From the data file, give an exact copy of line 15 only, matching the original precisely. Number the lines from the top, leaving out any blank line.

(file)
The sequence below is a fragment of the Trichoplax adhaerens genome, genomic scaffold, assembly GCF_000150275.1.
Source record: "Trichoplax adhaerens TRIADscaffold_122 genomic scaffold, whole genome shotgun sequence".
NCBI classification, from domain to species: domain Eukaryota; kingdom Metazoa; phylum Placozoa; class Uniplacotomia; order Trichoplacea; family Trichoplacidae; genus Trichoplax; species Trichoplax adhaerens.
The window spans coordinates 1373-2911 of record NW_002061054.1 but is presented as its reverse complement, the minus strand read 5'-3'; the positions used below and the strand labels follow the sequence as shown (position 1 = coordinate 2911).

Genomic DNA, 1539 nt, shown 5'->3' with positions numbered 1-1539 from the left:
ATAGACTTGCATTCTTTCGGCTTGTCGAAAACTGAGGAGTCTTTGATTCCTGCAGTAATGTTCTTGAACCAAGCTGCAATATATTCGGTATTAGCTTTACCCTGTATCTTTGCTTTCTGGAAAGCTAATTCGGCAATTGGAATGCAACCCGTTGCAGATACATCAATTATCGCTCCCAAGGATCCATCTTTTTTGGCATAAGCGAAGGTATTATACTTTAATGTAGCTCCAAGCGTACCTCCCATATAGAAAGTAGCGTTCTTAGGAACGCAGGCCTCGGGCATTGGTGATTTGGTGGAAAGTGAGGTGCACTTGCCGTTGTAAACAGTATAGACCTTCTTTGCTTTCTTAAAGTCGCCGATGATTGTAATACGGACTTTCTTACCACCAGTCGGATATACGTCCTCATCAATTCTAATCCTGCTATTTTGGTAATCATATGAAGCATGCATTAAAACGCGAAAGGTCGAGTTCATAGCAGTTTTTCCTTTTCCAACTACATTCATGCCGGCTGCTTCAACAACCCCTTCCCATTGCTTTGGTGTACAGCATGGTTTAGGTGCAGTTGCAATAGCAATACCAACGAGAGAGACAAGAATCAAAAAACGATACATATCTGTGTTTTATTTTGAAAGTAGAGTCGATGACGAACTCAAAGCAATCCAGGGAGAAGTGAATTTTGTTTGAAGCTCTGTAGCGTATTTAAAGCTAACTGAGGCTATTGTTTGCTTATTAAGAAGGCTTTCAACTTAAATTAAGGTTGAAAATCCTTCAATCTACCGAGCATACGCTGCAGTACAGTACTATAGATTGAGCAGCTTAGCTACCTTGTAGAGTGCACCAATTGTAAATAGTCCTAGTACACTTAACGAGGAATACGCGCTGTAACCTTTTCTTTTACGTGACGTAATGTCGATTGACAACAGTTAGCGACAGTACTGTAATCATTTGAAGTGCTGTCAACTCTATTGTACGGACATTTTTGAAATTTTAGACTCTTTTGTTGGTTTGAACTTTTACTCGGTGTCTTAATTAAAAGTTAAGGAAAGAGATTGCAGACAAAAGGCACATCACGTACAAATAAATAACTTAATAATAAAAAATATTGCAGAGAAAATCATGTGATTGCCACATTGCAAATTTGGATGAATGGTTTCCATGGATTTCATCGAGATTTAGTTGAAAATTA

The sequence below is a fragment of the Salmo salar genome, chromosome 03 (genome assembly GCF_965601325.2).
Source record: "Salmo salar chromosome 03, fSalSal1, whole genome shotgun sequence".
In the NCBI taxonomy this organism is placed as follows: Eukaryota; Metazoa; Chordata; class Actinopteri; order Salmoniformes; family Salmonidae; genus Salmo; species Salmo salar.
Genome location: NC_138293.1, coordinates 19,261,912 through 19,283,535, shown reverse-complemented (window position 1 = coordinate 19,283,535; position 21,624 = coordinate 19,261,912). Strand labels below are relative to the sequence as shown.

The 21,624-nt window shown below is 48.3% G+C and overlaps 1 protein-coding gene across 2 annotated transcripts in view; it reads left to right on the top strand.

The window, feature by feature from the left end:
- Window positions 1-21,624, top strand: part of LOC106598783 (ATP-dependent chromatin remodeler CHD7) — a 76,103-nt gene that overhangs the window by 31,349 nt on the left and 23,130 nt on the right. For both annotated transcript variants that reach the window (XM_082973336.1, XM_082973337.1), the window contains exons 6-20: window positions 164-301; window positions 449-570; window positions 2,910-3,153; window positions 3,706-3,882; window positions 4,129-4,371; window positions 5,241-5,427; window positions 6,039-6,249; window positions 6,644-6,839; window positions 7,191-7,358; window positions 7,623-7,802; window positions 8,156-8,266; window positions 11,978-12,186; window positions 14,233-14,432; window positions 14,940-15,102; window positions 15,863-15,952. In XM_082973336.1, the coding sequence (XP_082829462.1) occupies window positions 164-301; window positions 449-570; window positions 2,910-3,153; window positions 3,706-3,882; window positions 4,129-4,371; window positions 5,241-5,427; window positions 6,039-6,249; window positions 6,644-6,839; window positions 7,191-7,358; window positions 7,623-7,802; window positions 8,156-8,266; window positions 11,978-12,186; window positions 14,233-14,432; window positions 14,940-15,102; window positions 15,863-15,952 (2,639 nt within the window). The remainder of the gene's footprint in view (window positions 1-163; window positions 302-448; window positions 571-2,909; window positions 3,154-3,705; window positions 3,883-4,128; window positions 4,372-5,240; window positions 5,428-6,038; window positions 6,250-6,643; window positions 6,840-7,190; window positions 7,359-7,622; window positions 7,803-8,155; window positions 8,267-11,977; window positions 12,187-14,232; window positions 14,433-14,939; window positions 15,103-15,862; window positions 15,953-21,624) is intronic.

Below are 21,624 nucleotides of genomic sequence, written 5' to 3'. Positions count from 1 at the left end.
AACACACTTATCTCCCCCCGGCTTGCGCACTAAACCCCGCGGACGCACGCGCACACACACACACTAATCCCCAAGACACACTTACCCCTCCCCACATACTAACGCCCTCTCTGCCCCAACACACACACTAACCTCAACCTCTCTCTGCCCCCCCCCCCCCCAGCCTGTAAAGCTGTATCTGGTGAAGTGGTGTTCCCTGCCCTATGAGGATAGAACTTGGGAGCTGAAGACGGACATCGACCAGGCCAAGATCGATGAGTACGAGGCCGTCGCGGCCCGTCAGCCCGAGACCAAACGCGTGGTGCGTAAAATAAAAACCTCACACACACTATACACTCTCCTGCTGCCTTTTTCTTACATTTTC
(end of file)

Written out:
AACACACTTATCTCCCCCCGGCTTGCGCACTAAACCCCGCGGACGCACGCGCACACACACACACTAATCCCCAAGACACACTTACCCCTCCCCACATACTAACGCCCTCTCTGCCCCAACACACACACTAACCTCAACCTCTCTCTGCCCCCCCCCCCCCCAGCCTGTAAAGCTGTATCTGGTGAAGTGGTGTTCCCTGCCCTATGAGGATAGAACTTGGGAGCTGAAGACGGACATCGACCAGGCCAAGATCGATGAGTACGAGGCCGTCGCGGCCCGTCAGCCCGAGACCAAACGCGTGGTGCGTAAAATAAAAACCTCACACACACTATACACTCTCCTGCTGCCTTTTTCTTACATTTTC